Big data, artificial intelligence and machine learning open a new world of possibilities that have grabbed attention and captured imagination. The ability to reach huge markets delivering personalised messages is indeed beguiling. Targeting is based on patterns and represents an estimate of what is most likely to resonate. When volume counts, the ability to deliver in quantity is critical.
Equally there are situations where 'probably' doesn't really cut it and when the quality of the data becomes the defining factor.
As an example consider the Google traffic application. The earlier versions parsed significant quantities of data to calculate the average time to travel along certain routes at certain times. The quantity of data was huge. The later versions use a smaller quantity of better data to provide a picture of traffic real time. Less data but a far more valuable result. Of course, in the case of Google 'less' is still a toe curling volume.
In the average business small numbers matter too. Sales are made as single transactions, one at a time. Plus the outcome is binary: you make the sale or you don't. At this level quality can trump quantity.
So what does this mean for those wanting to take commercial advantage of advances in technology?
Building pipeline is a numbers game: marketeers are well advised to attract interest using tools based on quantity.
Sadly for sales, the majority of big data, AI and ML technology is poor: the parts that are good are not interesting, and parts that are interesting are not good. Winning sales is binary - win or lose: salespeople will close more deals using data and tools focused on quality.
The reason most technology for selling is weak is because the problem is being fit to the solution, rather than fitting the solution to the problem. Let me explain. At the point of purchase the customer wants to be able to rely upon what they are told. That means data needs to be not only correct, but relevant to their needs. Technologies that use data in the context of customers needs are far more likely to grow sales.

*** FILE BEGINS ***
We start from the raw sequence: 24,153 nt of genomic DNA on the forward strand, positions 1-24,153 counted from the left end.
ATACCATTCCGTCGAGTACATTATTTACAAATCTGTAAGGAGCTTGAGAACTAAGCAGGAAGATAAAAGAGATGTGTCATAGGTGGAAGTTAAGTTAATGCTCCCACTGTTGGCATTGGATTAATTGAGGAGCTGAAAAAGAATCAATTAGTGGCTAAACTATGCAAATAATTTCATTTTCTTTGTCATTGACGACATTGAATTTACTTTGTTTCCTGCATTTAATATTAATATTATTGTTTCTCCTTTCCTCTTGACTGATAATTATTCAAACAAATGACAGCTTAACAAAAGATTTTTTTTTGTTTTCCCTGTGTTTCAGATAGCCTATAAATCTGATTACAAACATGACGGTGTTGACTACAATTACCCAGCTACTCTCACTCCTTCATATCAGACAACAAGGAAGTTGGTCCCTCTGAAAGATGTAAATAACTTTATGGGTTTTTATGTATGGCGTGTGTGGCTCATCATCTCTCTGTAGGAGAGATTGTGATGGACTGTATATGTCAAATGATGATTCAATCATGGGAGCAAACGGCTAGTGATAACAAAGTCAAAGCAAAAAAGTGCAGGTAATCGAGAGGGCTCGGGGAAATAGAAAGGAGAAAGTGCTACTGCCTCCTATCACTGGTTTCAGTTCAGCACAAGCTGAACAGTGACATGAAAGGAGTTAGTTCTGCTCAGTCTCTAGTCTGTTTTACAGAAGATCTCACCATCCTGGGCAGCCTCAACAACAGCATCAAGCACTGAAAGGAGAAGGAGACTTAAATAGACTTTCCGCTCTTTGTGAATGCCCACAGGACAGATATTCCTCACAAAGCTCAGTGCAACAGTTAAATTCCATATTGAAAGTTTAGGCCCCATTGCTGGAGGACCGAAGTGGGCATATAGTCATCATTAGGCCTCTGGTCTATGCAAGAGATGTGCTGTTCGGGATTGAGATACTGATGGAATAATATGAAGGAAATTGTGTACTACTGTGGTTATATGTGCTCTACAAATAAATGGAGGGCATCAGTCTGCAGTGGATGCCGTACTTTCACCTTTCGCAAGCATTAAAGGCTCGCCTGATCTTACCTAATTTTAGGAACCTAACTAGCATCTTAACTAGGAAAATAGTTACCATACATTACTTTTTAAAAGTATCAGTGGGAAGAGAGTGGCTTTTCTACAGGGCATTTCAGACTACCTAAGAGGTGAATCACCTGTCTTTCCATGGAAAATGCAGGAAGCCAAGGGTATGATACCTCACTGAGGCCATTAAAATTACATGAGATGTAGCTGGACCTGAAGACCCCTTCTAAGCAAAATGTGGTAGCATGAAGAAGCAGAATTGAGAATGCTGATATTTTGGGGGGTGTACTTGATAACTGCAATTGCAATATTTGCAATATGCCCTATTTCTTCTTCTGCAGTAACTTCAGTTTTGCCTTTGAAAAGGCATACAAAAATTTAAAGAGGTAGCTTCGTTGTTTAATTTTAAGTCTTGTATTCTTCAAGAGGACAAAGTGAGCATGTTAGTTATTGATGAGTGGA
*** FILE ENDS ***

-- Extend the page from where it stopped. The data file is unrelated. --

The parallel of the self driving car
To make a self driving car there are in fact a limited number or operations to control - predominantly changes in velocity (acceleration, deceleration and direction) - based on a small number of environmental factors - route, road surface, other vehicles, cyclists, traffic volumes, pedestrians, weather etc.
It doesn't matter what the other cars are, who the pedestrians are or their individual purpose or plans, what day of the week it is, or what the passengers are wearing (or what lycra the cyclists are wearing!) It doesn't matter why they need to travel.
So to make a self driving car the approach is not to teach a computer to drive, exhibit judgment and take decisions. The method is to mimic what a person driving would have done in similar circumstances. This is achieved by recording millions of hours of driving and refining the matching techniques the compare collected data to the current situation.
Thus far we have the parallel of big data and tools to power push marketing. To make a good self driving car the next step is to ask some personal questions to establish need:
- Where do you want to go?
- What time do you need to be there?
- Do you have a preferred route?
- Would you like to stop along the way?
Defining a specific need enables the quality of the data to be enriched because only relevant results are used.
People will only buy a self driving car that is going to take them where they want to go...
So in conclusion...
Quantity of data is an enabler. It will support broadcast marketing enhancing the likelihood of getting across a message that will resonate.
Quality of data enhances individual outcomes which is highly relevant to making sales. Making data specific to a customer's needs significantly increases its quality and value.
Organisations looking to increase sales through the use of AI and Machine Learning should be concerned with the mechanisms of collecting the actual customer needs and applying data to address them.